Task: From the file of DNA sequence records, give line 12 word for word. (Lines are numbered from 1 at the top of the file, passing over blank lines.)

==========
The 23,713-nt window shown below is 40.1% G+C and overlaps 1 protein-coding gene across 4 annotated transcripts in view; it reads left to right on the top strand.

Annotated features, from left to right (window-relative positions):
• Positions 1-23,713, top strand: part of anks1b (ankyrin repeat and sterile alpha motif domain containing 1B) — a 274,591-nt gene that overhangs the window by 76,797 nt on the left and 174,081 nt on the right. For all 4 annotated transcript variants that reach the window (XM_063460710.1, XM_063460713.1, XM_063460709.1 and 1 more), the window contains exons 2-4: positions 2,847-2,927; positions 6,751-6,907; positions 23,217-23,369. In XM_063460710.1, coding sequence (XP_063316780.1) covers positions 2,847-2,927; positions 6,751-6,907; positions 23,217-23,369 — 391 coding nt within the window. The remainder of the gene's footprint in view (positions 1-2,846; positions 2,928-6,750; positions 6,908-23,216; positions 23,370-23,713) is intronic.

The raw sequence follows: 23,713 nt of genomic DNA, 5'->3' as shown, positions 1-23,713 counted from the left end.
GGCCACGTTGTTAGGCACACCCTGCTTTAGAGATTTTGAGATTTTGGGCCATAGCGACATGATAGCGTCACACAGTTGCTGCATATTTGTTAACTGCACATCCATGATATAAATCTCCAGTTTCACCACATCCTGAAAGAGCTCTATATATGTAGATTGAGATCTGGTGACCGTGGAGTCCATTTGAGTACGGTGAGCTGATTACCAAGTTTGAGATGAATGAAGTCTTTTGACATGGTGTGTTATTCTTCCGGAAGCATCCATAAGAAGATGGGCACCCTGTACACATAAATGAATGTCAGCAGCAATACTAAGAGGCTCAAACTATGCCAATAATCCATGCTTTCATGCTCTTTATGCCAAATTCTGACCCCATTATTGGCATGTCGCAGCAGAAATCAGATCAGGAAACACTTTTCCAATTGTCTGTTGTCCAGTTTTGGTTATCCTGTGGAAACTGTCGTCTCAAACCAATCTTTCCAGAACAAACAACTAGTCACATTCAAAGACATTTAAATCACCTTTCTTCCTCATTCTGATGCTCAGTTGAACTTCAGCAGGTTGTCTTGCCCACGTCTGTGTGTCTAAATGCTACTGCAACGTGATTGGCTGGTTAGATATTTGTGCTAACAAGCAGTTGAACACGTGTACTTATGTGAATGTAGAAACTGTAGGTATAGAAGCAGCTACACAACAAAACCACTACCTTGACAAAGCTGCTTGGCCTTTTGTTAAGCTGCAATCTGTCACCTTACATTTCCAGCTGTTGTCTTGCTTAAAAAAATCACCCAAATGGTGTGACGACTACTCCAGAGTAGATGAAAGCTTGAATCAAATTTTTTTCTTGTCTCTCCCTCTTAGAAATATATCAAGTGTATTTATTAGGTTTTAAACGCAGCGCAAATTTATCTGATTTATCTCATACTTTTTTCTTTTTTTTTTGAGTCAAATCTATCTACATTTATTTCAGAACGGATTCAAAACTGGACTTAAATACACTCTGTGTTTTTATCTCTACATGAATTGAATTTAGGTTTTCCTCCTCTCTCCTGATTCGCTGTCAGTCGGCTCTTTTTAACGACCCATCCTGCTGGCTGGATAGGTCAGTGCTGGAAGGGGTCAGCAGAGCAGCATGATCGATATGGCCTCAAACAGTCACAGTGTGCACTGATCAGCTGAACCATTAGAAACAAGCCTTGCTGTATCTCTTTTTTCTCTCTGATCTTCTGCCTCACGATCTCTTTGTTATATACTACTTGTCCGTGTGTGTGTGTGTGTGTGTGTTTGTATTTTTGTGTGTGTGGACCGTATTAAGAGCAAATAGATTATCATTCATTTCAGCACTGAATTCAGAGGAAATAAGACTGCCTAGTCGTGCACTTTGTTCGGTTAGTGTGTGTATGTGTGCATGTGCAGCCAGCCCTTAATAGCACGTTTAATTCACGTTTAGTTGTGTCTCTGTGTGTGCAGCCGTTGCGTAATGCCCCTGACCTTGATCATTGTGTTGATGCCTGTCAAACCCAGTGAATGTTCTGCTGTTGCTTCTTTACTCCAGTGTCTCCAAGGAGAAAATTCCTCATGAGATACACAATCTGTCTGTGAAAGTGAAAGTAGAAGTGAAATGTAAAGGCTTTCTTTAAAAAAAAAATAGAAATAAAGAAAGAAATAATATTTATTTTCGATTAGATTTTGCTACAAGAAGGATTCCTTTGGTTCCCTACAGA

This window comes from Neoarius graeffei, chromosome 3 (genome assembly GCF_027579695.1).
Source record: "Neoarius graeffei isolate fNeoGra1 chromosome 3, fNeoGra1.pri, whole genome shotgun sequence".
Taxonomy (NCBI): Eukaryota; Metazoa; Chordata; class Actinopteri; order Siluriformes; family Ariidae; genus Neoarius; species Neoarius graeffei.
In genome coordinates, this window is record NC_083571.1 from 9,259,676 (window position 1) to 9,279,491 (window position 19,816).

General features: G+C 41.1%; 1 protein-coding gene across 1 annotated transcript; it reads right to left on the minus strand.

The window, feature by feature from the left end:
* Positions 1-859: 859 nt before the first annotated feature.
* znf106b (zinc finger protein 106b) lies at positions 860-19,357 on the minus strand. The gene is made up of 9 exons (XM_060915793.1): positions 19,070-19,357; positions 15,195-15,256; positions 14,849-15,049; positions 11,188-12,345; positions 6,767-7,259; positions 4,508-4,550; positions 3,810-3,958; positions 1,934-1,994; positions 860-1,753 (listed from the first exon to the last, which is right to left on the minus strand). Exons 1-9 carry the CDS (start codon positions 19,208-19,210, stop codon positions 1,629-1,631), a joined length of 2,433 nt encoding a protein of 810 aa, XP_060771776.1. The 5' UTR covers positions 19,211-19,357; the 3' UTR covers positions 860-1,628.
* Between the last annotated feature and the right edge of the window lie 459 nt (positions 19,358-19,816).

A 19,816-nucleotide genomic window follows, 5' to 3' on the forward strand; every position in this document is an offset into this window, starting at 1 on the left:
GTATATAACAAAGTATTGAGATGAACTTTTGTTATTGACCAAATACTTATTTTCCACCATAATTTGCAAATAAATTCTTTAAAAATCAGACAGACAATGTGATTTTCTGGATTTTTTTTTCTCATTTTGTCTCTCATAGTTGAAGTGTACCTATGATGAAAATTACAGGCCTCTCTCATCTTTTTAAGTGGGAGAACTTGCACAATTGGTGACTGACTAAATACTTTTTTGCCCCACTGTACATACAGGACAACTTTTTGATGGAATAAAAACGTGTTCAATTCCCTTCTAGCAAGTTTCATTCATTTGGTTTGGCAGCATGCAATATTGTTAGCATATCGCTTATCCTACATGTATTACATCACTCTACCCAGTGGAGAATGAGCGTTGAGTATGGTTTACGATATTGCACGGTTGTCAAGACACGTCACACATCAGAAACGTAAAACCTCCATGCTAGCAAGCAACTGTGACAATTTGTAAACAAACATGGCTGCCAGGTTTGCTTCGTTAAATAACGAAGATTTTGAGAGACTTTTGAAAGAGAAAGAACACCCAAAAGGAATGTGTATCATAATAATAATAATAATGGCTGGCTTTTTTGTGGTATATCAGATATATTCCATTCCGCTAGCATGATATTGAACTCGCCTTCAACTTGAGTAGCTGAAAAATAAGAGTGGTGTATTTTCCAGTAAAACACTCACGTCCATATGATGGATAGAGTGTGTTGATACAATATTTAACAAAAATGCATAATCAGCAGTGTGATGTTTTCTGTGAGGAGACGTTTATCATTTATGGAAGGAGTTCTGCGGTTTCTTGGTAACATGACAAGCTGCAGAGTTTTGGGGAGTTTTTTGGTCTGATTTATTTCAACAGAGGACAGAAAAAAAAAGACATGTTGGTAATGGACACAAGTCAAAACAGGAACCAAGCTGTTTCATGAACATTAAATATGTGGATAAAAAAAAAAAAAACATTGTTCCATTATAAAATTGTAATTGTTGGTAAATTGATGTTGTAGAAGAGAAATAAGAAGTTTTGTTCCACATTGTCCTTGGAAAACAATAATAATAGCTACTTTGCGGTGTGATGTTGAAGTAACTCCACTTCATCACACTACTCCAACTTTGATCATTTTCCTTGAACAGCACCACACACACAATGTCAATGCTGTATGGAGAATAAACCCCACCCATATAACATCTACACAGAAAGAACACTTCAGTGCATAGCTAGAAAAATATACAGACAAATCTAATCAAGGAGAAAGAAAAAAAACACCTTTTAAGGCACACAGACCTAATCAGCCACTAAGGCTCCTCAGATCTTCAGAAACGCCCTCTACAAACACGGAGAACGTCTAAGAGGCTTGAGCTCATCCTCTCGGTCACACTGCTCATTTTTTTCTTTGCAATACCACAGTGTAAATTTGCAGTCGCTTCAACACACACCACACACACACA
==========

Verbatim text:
* Positions 1-859: 859 nt before the first annotated feature.